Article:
128 Evatt to Curtin
Letter CANBERRA, 24 February 1943
You will have seen from Dominions Office telegram D.78  that the United Kingdom Government has set up under the Foreign Office a committee to examine certain major political and strategic questions connected with the peace settlement. These questions include armistice terms on the cessation of hostilities in Europe, Atlantic security, the treatment of Germany and the territorial disposition in Eastern Europe.
Taken in conjunction with Dominions Office telegrams D.74 and D.75 , which set out important instructions to the British Ambassador to Moscow, and Dominions Office telegram, Saving No. 1, of 4th December , which referred to the appointment of a Military Sub-Committee to study the military issues likely to arise at the armistice, this step is evidence that the United Kingdom Government is now engaging in intensive preparations for handling the practical questions which will arise immediately on the defeat of the European Axis Powers.
It is indicated in the telegrams under reference that in due course the views of Dominion Governments will be sought on these and related questions. 
Most of these questions, particularly those affecting the future of Germany and the relations between the principal members of the United Nations, are of vital interest to the Commonwealth of Australia. Already we have demonstrated our concern with them by the effective representations we made to the United Kingdom Government concerning the declaration of war on Finland, Hungary and Rumania  and by expressing our views on more than one occasion regarding Anglo-Russian relations, especially in regard to post-war collaboration. It goes without saying that a sound settlement in Europe is essential to general security and to general improvement in economic standards.
For some time my own department has been working on the international side of post-war reconstruction, and is in a position to proceed still further with this work. It is evident, however, that most of the questions listed above call for knowledge of strategic, as well as political matters, and that the examination of armistice terms or other instruments will call for legal expertness. For this reason I consider that the time has now come to provide means of collaboration in the study of the questions listed in telegram D.78. At the same time, the fact that these topics are all most secret requires that the collaboration be restricted to as small a circle as possible, while the fact that they will eventually involve decisions on matters of high policy requires that the results of the study shall be directly available to War Cabinet.
My suggestion is that senior officers be appointed from the Department of Defence, the Defence Committee (as comprising the Chiefs of Staff), the Department of External Affairs and the Attorney-General's Department to collaborate in an examination of political and strategic matters connected with the peace settlement. These officers would work in their own departments but in consultation with one another and their work would be coordinated by the Department of External Affairs, which would also attend to any necessary secretarial duties. It is suggested that this body would, in the first instance, be concerned chiefly with the topics likely to come before the United Kingdom Political and Strategic Committee mentioned in telegram D.78, for these are questions on which we may have to find an early answer. As and when required, however, they would turn to examine corresponding problems in other spheres of Australian interest, and changes or additions of personnel could be made to maintain the necessary expertness.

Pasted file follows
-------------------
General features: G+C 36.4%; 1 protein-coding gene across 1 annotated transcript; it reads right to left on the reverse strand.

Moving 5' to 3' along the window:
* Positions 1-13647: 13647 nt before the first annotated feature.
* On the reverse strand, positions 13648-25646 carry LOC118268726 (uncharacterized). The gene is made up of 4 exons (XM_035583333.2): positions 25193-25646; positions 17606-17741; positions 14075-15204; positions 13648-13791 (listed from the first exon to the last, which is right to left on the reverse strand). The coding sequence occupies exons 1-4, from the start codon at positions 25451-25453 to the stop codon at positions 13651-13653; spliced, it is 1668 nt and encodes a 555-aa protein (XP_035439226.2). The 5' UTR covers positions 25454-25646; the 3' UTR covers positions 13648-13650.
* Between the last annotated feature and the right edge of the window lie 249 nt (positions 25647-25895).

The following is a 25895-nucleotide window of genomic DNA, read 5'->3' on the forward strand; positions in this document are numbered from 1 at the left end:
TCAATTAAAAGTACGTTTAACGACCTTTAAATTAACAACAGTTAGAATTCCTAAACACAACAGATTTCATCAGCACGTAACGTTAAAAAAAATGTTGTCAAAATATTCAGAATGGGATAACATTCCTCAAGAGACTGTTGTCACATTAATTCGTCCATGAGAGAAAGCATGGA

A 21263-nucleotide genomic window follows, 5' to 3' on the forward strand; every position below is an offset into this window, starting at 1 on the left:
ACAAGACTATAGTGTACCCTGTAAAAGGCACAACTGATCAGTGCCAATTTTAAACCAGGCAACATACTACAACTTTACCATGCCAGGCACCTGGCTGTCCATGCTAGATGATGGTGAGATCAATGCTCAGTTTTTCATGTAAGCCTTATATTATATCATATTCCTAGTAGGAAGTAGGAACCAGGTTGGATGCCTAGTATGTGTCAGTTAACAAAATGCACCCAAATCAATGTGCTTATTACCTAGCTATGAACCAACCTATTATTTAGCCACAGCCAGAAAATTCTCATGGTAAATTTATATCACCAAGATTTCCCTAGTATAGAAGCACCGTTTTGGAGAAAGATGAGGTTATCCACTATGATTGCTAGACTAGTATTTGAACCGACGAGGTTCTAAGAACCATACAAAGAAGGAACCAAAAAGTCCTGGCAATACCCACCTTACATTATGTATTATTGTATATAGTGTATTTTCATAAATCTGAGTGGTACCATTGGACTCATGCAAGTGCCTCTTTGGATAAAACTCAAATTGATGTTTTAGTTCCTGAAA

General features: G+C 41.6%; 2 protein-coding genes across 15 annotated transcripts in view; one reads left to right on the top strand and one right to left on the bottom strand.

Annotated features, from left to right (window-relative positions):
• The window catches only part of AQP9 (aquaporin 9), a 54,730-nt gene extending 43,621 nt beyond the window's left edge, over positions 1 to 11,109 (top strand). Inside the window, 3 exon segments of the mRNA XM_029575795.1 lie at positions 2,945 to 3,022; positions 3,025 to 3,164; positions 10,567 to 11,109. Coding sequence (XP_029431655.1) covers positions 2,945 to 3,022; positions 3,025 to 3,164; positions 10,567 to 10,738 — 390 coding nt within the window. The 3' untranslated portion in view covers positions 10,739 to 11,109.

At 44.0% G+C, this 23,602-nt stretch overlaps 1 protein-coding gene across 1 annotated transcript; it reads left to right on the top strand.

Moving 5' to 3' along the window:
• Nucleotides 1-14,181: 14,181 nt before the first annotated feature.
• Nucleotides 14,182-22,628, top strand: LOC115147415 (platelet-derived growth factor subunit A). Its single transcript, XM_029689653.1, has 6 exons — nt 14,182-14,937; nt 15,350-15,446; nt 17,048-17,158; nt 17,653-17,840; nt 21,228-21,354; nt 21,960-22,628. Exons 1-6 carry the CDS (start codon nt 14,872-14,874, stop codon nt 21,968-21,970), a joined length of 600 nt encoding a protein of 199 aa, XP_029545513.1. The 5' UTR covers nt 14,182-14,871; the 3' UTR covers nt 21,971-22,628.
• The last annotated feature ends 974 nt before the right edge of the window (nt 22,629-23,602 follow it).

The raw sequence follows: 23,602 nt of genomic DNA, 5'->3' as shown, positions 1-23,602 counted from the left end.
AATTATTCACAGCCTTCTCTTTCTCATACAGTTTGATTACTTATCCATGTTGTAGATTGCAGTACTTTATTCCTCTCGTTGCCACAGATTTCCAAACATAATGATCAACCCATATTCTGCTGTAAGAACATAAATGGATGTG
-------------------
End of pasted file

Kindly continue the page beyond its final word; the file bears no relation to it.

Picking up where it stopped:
The fact that European questions are referred to them initially is due only to the circumstance that these questions have already arisen. For some time, however, an inquiry has been proceeding in the Department of External Affairs on the broad lines of Australian interests in South-East Asia and doubtless considerable work has also been done by the services regarding our strategic needs in this area. At the appropriate time, the results of this work will be available for a joint study of specific questions relating to the armistice terms or the peace settlements in the Far East.
It may be mentioned that, on the economic side of our external relations, my department has already established liaison with the Director-General of Post-War Reconstruction while, on matters of external economic reconstruction, such as trade reorganisation and food relief, which involve the interests of more than one department, the machinery for consultation has been provided in the form of an interdepartmental committee, with joint secretaries in the Department of External Affairs and the Department of Post- War Reconstruction. This committee covers a different field from the body now under consideration and its work will not be duplicated by the joint studies suggested above. A link between the two phases of our preparations for the international settlement-the examination of our economic needs and the study of political and strategic factors-will be provided in the Department of External Affairs.
If you concur in the suggestion which I have made, I propose to direct the Secretary of the Department of External Affairs to request the Secretary of the Department of Defence, the Secretary of the Attorney-General's Department and the Chiefs of Staff to nominate the senior officer who will actually engage in this work and to arrange the method of their collaboration with a view to starting the work immediately.
[H. V. EVATT]